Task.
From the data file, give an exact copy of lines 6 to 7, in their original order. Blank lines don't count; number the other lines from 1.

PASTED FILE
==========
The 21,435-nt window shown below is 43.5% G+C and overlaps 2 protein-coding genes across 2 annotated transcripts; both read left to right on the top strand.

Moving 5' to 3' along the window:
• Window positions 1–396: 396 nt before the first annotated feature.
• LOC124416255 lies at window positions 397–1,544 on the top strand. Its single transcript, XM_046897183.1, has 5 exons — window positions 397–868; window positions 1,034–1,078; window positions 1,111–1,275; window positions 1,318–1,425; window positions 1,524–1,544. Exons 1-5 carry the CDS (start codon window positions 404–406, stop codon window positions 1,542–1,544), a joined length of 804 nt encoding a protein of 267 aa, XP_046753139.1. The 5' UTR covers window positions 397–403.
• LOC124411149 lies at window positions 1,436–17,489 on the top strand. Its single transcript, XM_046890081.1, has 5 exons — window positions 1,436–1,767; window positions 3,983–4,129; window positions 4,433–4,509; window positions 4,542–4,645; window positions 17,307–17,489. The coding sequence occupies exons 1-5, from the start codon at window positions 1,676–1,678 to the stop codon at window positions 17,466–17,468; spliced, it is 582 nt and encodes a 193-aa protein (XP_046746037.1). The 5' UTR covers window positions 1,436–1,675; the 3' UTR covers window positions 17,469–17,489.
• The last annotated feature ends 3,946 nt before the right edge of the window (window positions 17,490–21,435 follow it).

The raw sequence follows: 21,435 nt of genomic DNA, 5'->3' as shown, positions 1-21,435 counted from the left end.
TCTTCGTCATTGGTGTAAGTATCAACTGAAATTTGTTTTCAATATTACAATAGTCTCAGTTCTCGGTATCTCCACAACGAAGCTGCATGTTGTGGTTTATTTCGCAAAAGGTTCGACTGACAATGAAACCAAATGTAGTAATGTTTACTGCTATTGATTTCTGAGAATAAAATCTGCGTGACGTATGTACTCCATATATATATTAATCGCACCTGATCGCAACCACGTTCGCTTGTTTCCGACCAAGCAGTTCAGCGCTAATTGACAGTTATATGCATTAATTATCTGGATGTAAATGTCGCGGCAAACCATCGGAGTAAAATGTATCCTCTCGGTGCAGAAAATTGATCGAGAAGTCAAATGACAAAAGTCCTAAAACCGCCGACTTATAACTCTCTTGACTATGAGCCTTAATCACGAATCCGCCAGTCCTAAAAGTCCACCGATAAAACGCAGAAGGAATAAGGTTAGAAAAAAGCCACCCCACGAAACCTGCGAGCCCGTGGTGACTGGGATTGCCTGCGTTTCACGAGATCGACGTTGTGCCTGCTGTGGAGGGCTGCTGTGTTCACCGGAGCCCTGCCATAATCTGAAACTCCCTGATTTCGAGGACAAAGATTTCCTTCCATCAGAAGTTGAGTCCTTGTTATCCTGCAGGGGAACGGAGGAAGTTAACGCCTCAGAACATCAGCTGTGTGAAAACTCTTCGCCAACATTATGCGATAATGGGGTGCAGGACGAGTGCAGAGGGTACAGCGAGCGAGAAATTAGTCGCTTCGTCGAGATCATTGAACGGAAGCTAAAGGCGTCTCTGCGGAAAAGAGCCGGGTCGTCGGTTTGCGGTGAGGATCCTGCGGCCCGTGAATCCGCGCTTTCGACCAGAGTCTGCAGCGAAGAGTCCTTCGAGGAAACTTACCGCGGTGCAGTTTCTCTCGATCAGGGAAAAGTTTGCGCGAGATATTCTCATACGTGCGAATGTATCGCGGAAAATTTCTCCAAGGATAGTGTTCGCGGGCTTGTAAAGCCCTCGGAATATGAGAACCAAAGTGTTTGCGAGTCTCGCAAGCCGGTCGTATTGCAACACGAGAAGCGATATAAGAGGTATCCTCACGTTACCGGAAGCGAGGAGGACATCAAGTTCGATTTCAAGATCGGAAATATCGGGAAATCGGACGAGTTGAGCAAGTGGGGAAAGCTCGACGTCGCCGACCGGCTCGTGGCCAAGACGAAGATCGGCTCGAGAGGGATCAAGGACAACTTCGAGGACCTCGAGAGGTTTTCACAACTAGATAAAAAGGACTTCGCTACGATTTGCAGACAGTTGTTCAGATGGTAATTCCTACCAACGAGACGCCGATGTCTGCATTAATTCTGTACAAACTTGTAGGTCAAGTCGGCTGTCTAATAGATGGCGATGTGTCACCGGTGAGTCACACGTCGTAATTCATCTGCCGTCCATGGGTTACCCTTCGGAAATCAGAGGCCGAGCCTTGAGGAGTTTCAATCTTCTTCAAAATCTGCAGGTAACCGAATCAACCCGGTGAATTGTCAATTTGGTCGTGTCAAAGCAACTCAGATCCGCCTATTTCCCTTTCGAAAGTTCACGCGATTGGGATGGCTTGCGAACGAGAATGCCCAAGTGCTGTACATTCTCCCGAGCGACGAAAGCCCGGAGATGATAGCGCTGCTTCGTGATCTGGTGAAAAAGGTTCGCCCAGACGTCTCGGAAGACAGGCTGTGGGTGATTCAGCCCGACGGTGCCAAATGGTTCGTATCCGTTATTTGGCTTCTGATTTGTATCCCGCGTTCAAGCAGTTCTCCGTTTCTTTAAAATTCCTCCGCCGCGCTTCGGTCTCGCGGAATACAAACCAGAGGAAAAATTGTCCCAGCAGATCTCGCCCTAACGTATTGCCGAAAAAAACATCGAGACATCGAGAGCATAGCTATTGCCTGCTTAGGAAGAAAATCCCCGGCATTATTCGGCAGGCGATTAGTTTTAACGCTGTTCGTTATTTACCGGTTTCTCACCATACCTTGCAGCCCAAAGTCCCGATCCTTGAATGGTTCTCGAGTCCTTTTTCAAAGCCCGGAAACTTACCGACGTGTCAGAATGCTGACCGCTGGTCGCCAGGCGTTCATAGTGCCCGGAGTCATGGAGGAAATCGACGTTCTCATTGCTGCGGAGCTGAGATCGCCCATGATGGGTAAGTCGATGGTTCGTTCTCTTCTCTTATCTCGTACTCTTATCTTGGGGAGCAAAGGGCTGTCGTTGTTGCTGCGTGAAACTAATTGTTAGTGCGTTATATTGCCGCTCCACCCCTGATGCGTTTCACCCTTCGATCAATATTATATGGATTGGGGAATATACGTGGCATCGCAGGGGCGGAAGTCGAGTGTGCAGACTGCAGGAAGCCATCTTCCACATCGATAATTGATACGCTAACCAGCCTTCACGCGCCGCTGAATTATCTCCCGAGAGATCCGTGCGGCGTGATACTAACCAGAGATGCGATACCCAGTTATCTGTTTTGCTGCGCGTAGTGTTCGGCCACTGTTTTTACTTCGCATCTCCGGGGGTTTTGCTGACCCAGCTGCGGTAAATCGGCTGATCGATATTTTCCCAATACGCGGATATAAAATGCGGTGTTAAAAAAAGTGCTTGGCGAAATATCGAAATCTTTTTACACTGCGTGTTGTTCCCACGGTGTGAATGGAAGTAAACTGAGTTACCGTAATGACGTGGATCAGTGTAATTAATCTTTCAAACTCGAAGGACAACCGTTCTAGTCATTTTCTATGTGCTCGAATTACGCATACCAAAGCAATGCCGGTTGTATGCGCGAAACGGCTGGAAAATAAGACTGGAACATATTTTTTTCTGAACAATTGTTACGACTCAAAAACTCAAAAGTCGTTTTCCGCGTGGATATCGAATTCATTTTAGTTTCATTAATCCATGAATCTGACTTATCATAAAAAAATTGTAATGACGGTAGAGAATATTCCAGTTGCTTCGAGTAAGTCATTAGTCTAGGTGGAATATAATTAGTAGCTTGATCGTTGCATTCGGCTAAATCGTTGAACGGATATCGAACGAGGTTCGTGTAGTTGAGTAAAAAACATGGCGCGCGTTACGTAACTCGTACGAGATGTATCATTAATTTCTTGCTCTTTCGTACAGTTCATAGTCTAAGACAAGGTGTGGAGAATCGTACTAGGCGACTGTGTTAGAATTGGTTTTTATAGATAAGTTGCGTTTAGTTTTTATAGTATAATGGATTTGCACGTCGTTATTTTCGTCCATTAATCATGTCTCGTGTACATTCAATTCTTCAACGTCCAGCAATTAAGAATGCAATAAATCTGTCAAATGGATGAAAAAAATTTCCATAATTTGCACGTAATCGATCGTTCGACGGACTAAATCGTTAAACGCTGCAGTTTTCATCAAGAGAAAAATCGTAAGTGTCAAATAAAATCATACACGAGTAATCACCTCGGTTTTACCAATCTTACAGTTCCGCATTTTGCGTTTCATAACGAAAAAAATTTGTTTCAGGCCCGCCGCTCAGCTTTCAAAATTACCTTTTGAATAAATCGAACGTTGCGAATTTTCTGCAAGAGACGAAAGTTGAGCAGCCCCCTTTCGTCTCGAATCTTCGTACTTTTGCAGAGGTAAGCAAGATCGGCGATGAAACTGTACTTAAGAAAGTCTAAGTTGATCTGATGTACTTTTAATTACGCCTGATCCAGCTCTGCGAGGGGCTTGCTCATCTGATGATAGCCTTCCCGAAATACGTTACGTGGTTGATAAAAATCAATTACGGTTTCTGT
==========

• The last annotated feature ends 3,946 nt before the right edge of the window (window positions 17,490–21,435 follow it).

The raw sequence follows: 21,435 nt of genomic DNA, 5'->3' as shown, positions 1-21,435 counted from the left end.